after stating the case: There áre a number of exceptions appearing on the record, but we deem it unnecessary to consider them seriatim, as, in our opinion, a new trial must be awarded for error in the charge on the issue of contributory negligence. Upon this phase of the case his Honor instructed the jury as follows: “So, if you find that the plaintiff in the case, under the contentions which the court will later lay down for you, was guilty of contributory negligence and contributed to the degree that he was guilty, yet it does not predominate,' then the defendant is not entitled to have an issue of contributory negligence answered in its favor; it must prevail by an outweighing of the contentions of the plaintiff that'he did not contribute.”

As we understand this excerpt, to which the defendant has excepted, it embodies and carries with it a statement of the principle of comparing the negligence of the plaintiff with that of the defendant. This doctrine is applicable with us, and then only for the purpose of mitigating the damages or as a partial defense, in cases arising under the Federal Employers’ Liability Act and our own statute, C. S., 3467. Williams v. Mfg. Co., 175 N. C., 226. The instant case comes under neither enactment.

Contributory negligence, such as will defeat a recovery in a case like the bar, is the negligent act of the plaintiff, which, concurring and cooperating with the negligent act of the defendant, thereby becomes the real, efficient, and proximate cause of the injury, or the cause without which the injury would not have occurred. Negligence is doing other than, or failing to do, what a reasonably prudent man would have done under the same or similar circumstances. In short, it is a want of due care; and there is really no distinction or essential difference between *440negligence in tbe plaintiff and negligence in tbe defendant, except tbe plaintiff’s negligence is called contributory negligence. Tbe same rule of due care, wbicb tbe defendant is bound to observe, applies equally to tbe plaintiff; and due care means commensurate care, under tbe circumstances, wben tested by tbe standard of reasonable prudence and foresight. Tbe law recognizes that contributory negligence may be due either to acts of omission or to acts of commission. In other words, tbe lack of diligence, or want of due care, on tbe part of tbe plaintiff, may consist in doing tbe wrong thing at tbe time and place in question, or it may arise from inaction or from doing nothing wben something should have been done. Tbe test is: Did the plaintiff fail to exercise that degree of care wbicb an ordinarily prudent man would have exercised or employed, under tbe same or similar circumstances, and was bis failure to do so tbe proximate cause of bis injury ? If this be answered in tbe affirmative, tbe plaintiff cannot recover in a case like tbe one at bar. O'Dowd v. Newnham (Ga.), 80 S. E., 40. Of course, it is needless to add that under our statute, C. S., 523, where contributory negligence is relied on as a defense, it must be set up in tbe answer and tbe defendant is required to prove it on tbe trial. That is to say, tbe defendant must properly plead tbe negligence of tbe plaintiff as a defense, and be must also assume tbe burden of proving bis allegation of contributory negligence. Jackson v. R. R., 181 N. C., 153; Fleming v. R. R., 160 N. C., 196. See, also, Taylor v. Lumber Co., 173 N. C., 112, on tbe question of proximate cause.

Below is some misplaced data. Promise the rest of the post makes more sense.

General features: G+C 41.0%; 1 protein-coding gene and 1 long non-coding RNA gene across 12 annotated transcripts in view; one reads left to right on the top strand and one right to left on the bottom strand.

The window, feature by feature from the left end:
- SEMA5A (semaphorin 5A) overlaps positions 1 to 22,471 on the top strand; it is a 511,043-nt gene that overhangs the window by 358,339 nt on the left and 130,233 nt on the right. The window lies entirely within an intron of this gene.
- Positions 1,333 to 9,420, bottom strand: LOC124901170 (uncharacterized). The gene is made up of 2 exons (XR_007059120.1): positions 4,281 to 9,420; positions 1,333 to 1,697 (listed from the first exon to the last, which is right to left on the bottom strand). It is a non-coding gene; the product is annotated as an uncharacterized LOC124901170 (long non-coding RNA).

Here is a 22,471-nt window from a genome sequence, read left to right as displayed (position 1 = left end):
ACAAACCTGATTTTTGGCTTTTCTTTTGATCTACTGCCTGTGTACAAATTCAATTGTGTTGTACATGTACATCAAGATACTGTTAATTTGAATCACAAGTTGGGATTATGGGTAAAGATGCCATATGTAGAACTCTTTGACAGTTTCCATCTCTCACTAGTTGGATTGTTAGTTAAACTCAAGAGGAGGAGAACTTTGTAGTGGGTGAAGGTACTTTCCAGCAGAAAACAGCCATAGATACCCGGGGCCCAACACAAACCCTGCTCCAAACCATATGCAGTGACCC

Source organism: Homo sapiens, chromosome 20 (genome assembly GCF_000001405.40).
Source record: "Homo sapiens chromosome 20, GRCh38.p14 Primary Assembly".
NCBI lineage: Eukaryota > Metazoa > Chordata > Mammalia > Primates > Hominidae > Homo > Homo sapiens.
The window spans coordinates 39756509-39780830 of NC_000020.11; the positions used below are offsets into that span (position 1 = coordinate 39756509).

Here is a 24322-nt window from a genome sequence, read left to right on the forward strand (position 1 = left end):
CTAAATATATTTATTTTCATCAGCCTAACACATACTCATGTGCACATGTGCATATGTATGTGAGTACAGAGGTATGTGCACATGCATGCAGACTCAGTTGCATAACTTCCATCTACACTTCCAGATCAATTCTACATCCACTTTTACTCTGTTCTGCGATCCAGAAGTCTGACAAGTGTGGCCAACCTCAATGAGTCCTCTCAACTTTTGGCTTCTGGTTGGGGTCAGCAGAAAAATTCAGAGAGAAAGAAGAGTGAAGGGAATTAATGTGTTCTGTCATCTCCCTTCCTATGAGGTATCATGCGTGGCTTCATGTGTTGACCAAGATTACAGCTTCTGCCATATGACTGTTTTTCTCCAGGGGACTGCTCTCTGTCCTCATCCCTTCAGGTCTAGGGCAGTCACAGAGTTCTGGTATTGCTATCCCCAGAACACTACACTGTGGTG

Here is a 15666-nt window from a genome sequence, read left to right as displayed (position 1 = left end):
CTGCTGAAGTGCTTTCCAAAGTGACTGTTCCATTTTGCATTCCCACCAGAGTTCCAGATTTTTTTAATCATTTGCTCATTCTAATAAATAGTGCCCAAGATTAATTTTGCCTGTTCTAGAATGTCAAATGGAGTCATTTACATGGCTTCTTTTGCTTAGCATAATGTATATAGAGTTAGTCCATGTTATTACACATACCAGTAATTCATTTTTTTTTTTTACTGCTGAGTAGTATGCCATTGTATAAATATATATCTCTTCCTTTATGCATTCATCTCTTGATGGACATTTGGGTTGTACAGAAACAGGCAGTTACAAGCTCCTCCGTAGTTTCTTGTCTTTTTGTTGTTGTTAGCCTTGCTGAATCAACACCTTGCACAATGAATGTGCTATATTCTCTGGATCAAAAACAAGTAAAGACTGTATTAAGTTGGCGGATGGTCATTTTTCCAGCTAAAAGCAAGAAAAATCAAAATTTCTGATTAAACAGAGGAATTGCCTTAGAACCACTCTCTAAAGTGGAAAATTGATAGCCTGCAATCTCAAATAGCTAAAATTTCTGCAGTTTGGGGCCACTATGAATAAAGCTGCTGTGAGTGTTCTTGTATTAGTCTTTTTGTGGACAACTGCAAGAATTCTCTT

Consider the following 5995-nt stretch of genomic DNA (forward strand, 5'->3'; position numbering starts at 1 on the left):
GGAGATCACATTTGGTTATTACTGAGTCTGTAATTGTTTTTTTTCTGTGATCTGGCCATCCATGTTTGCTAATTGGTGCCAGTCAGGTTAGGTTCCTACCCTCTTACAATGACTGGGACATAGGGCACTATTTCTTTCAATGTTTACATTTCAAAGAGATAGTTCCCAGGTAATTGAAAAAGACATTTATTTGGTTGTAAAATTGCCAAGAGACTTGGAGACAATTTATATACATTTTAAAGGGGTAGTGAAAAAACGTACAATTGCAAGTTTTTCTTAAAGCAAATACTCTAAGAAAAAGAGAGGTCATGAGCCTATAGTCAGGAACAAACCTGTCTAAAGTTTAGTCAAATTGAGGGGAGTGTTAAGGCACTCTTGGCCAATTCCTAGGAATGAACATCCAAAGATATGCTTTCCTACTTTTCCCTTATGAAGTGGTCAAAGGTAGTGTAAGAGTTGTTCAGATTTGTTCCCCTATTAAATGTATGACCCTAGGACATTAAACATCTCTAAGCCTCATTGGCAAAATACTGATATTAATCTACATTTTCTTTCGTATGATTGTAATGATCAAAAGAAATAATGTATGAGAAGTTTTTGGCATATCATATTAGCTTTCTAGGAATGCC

His Honor may have bad in mind what was said in Vann v. R. R., 182 N. C., 570, but there tbe Court was speaking of tbe passive and inactive negligence of tbe plaintiff, and not such as would make him “guilty of contributory negligence,” to use tbe language employed in tbe charge here.

As the other exceptions, in all probability, will not arise on another trial, we shall not consider them now.

New trial.

Adams, J\, concurs in tbe result.